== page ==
Battery-wise there's a 90kWh pack slung under the chassis, of which Audi says around 83kWh is usable (the remaining volume effectively a buffer to improve the life of the battery during charging and discharging). Apparently, 300km of range is a realistic goal and 400km well within the car's capabilities if you spare the horses, but official figures, including recharging times, haven't yet been confirmed. Given its similarity to the Taycan, you can probably expect similar charging capabilities - up to 270kW charging if you can find the right station, good for a 100km range boost in around six minutes under perfect conditions.

Audi has aimed for a more grand-touring feel for the e-tron GT than that of its Taycan cousin, which makes the running gear particularly interesting. Underneath there's new three-chamber adaptive air suspension, which can raise or lower the car depending on the driving conditions. On a motorway it hunkers down by 22mm to improve aerodynamics, while it'll lower 10mm on twisty roads to improve dynamics. At low speeds it can raise as much as 20mm for extra clearance, though however low the car is sitting, Audi claims a centre of gravity is lower than the R8 supercar's.

There are some hefty brakes too, which is just as well with around 2.4 tons to haul around. Regular GTs get a steel setup, but RS models feature a new carbide design, with a mirror finish and claimed 90 per cent reduction in brake dust - a neat claim when lack of tailpipe emissions brings other pollutants under scrutiny. The test car was running the optional carbon-ceramics, behind similarly optional 21-inch wheels.

First impressions are that Audi has nailed its grand touring brief. The RS e-tron GT is indeed a more relaxed car than the Taycan, with a touch less noise (the tyres becoming apparent only on coarser surfaces), extra pliancy to its ride despite the large wheels and a slightly more fluid feel in the corners than the Taycan's more immediate, sports-car-like nature. Like other recent Audis, four-wheel steering masks the car's size and weight and the steering is precise without being hyperactive. There's no significant deterioration in the ride quality even in Dynamic mode, and because there's no engine screaming away it's quite easy to just leave it in the sportiest setting everywhere. That probably affects range of course, but you can recoup some of that by pulling the left-hand steering wheel paddle to quickly boost the regenerative braking effect. The Taycan feels like the more serious driver's car, but in many ways the Audi actually feels the more natural of the pair to drive.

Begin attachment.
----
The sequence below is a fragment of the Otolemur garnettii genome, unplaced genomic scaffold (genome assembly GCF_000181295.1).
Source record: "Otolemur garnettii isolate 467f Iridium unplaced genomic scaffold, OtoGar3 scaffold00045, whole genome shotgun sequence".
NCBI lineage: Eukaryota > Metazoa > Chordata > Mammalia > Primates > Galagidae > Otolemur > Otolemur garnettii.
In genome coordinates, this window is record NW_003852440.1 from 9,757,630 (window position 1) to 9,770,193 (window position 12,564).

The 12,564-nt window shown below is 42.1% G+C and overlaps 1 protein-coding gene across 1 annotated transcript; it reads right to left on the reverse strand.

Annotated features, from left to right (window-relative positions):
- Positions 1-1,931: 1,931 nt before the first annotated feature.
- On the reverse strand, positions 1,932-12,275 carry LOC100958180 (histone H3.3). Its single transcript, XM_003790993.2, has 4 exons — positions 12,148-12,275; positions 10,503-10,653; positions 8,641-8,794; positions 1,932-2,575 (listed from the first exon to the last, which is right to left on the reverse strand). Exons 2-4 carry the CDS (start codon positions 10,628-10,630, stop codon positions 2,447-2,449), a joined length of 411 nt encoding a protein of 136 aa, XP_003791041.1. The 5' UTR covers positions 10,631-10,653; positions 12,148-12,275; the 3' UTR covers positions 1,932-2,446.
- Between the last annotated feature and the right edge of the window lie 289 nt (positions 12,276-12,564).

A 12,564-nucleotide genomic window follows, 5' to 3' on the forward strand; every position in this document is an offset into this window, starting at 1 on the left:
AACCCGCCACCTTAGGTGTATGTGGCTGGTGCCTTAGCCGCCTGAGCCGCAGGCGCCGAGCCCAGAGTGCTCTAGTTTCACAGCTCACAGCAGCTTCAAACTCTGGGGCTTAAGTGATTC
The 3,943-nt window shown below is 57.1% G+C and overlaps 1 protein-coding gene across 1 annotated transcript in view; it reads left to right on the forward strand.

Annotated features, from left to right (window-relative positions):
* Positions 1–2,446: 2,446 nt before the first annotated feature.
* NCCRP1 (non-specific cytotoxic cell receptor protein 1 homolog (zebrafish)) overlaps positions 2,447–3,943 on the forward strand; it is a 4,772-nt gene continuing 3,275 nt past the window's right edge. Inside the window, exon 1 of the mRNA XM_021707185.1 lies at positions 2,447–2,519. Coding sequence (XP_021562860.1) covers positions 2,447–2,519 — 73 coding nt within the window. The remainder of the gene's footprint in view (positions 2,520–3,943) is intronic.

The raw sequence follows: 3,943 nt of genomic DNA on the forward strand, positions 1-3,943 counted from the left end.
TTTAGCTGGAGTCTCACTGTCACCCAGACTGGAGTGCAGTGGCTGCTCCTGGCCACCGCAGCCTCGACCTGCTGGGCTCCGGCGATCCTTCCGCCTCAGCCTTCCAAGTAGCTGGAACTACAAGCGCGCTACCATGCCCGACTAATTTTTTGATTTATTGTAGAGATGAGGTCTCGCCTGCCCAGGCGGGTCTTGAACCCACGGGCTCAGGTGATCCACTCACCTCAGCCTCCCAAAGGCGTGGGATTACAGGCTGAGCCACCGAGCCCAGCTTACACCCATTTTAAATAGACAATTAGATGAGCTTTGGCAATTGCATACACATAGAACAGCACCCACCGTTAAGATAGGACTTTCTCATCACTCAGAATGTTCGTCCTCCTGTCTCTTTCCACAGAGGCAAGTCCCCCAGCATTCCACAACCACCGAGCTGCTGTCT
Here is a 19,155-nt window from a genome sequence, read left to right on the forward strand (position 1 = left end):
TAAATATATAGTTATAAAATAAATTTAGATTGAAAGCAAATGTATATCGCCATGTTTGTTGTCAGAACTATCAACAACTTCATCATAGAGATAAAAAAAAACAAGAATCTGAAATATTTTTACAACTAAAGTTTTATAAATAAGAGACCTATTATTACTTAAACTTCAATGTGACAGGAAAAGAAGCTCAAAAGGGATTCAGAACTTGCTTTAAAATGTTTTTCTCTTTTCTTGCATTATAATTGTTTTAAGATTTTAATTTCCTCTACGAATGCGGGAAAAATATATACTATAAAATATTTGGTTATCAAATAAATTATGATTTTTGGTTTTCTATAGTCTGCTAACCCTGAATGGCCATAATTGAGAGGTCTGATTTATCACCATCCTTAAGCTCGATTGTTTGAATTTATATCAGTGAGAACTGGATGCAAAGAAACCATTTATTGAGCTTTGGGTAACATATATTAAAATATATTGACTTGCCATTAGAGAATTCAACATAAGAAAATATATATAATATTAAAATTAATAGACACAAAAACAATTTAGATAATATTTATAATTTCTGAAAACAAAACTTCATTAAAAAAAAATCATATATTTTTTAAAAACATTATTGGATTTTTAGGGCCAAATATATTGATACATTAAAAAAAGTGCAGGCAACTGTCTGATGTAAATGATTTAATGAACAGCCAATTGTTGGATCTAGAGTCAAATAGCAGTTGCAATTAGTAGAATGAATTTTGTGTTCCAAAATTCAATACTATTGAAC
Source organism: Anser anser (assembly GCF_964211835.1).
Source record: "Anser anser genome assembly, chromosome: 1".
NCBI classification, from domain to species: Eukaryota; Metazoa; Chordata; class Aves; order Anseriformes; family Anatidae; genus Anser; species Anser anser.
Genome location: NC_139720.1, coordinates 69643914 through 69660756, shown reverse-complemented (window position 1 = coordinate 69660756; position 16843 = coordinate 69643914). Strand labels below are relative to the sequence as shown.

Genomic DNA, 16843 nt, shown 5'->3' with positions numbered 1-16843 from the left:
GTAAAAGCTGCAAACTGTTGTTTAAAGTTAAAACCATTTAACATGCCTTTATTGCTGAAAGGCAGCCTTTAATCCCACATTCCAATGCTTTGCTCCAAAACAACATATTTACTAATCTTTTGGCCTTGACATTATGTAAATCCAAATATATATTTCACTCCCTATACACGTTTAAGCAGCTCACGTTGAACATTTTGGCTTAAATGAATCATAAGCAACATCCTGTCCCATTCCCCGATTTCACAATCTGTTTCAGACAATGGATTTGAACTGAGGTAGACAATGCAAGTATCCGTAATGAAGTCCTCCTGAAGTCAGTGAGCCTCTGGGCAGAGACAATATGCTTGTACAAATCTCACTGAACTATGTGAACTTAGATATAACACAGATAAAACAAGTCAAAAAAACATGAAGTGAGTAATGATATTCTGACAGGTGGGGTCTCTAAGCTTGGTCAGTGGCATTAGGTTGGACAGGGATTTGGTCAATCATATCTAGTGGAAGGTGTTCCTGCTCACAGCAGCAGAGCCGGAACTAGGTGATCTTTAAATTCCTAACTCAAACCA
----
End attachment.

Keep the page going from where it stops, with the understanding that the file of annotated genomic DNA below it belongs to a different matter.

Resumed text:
What you get for your money

Irish pricing hasn't yet been confirmed, but we expect the Audi to undercut the equivalent Porsche Taycan by a useful margin.


While we'll have to reserve final judgement for the full production model, the RS e-tron GT feels very well judged indeed. If the Porsche Taycan leans towards the heart-over-head side of the equation, then you can think of the e-tron GT as tipping the needle slightly in the other direction, less overtly sporting and a touch cheaper, but still wildly fast, beautifully made and dramatic to behold.


Tech Specs

Model testedAudi RS e-tron GT prototype
Electric system175kW front motor, 335kW rear motor, 90kWh lithium-ion battery pack
Transmissionfront single-speed reduction gearbox, rear two-speed reduction gearbox with electronically locking differential, all-wheel drive
Body stylefour-door, four-seat coupe
CO2 emissions0g/km
Motor tax€120 per annum
Range400km approx.
Maximum charging capacity270kW (estimated)
0-100km/h'less than 3.5 seconds'
Maximum power693hp
Rivals to the Audi e-tron